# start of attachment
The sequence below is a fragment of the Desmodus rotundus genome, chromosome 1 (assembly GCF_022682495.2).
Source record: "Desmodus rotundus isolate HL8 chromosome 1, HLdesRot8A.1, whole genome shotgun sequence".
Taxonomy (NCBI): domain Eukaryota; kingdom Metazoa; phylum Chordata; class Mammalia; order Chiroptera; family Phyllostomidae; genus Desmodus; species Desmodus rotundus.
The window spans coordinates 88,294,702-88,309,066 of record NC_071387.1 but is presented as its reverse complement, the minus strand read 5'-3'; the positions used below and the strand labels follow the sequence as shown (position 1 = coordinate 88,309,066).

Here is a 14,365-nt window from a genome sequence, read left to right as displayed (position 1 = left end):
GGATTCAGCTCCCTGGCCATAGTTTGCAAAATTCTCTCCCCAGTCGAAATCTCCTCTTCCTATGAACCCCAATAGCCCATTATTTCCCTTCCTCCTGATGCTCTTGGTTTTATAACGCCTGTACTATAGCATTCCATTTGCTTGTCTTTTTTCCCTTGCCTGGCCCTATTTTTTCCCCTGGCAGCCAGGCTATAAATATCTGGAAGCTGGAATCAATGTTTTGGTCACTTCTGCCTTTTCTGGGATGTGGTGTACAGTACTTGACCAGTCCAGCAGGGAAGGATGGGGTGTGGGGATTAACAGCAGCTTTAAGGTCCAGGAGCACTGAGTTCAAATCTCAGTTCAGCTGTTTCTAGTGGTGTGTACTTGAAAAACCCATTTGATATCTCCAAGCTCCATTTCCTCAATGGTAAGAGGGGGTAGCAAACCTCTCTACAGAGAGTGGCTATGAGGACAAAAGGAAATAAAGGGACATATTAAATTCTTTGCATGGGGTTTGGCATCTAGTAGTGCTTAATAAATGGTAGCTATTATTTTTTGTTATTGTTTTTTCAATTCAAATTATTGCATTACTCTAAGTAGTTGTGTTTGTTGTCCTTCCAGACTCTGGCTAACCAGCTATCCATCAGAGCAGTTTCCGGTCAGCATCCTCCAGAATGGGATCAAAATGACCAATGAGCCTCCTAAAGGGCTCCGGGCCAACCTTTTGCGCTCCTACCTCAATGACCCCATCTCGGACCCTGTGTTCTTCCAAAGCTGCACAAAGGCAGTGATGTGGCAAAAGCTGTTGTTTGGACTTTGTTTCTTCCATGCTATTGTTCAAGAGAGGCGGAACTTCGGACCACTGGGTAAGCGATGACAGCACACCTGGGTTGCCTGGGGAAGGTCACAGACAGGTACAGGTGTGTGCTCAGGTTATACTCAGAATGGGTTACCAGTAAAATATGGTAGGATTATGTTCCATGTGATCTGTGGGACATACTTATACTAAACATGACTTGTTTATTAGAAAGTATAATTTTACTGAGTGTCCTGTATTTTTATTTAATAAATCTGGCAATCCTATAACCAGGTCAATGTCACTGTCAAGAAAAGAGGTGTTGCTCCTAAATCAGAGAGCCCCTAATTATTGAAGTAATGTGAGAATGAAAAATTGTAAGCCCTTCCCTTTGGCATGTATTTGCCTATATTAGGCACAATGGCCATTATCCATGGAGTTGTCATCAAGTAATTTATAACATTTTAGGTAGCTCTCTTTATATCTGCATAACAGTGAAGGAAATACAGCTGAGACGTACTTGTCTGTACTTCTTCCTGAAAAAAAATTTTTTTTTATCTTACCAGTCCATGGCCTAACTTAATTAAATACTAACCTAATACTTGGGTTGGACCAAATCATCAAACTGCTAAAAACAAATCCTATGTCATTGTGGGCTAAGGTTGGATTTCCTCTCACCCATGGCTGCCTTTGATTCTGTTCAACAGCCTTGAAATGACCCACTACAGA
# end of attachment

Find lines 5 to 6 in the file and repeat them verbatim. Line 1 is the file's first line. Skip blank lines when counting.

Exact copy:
Here is a 14,365-nt window from a genome sequence, read left to right as displayed (position 1 = left end):
GGATTCAGCTCCCTGGCCATAGTTTGCAAAATTCTCTCCCCAGTCGAAATCTCCTCTTCCTATGAACCCCAATAGCCCATTATTTCCCTTCCTCCTGATGCTCTTGGTTTTATAACGCCTGTACTATAGCATTCCATTTGCTTGTCTTTTTTCCCTTGCCTGGCCCTATTTTTTCCCCTGGCAGCCAGGCTATAAATATCTGGAAGCTGGAATCAATGTTTTGGTCACTTCTGCCTTTTCTGGGATGTGGTGTACAGTACTTGACCAGTCCAGCAGGGAAGGATGGGGTGTGGGGATTAACAGCAGCTTTAAGGTCCAGGAGCACTGAGTTCAAATCTCAGTTCAGCTGTTTCTAGTGGTGTGTACTTGAAAAACCCATTTGATATCTCCAAGCTCCATTTCCTCAATGGTAAGAGGGGGTAGCAAACCTCTCTACAGAGAGTGGCTATGAGGACAAAAGGAAATAAAGGGACATATTAAATTCTTTGCATGGGGTTTGGCATCTAGTAGTGCTTAATAAATGGTAGCTATTATTTTTTGTTATTGTTTTTTCAATTCAAATTATTGCATTACTCTAAGTAGTTGTGTTTGTTGTCCTTCCAGACTCTGGCTAACCAGCTATCCATCAGAGCAGTTTCCGGTCAGCATCCTCCAGAATGGGATCAAAATGACCAATGAGCCTCCTAAAGGGCTCCGGGCCAACCTTTTGCGCTCCTACCTCAATGACCCCATCTCGGACCCTGTGTTCTTCCAAAGCTGCACAAAGGCAGTGATGTGGCAAAAGCTGTTGTTTGGACTTTGTTTCTTCCATGCTATTGTTCAAGAGAGGCGGAACTTCGGACCACTGGGTAAGCGATGACAGCACACCTGGGTTGCCTGGGGAAGGTCACAGACAGGTACAGGTGTGTGCTCAGGTTATACTCAGAATGGGTTACCAGTAAAATATGGTAGGATTATGTTCCATGTGATCTGTGGGACATACTTATACTAAACATGACTTGTTTATTAGAAAGTATAATTTTACTGAGTGTCCTGTATTTTTATTTAATAAATCTGGCAATCCTATAACCAGGTCAATGTCACTGTCAAGAAAAGAGGTGTTGCTCCTAAATCAGAGAGCCCCTAATTATTGAAGTAATGTGAGAATGAAAAATTGTAAGCCCTTCCCTTTGGCATGTATTTGCCTATATTAGGCACAATGGCCATTATCCATGGAGTTGTCATCAAGTAATTTATAACATTTTAGGTAGCTCTCTTTATATCTGCATAACAGTGAAGGAAATACAGCTGAGACGTACTTGTCTGTACTTCTTCCTGAAAAAAAATTTTTTTTTATCTTACCAGTCCATGGCCTAACTTAATTAAATACTAACCTAATACTTGGGTTGGACCAAATCATCAAACTGCTAAAAACAAATCCTATGTCATTGTGGGCTAAGGTTGGATTTCCTCTCACCCATGGCTGCCTTTGATTCTGTTCAACAGCCTTGAAATGACCCACTACAGA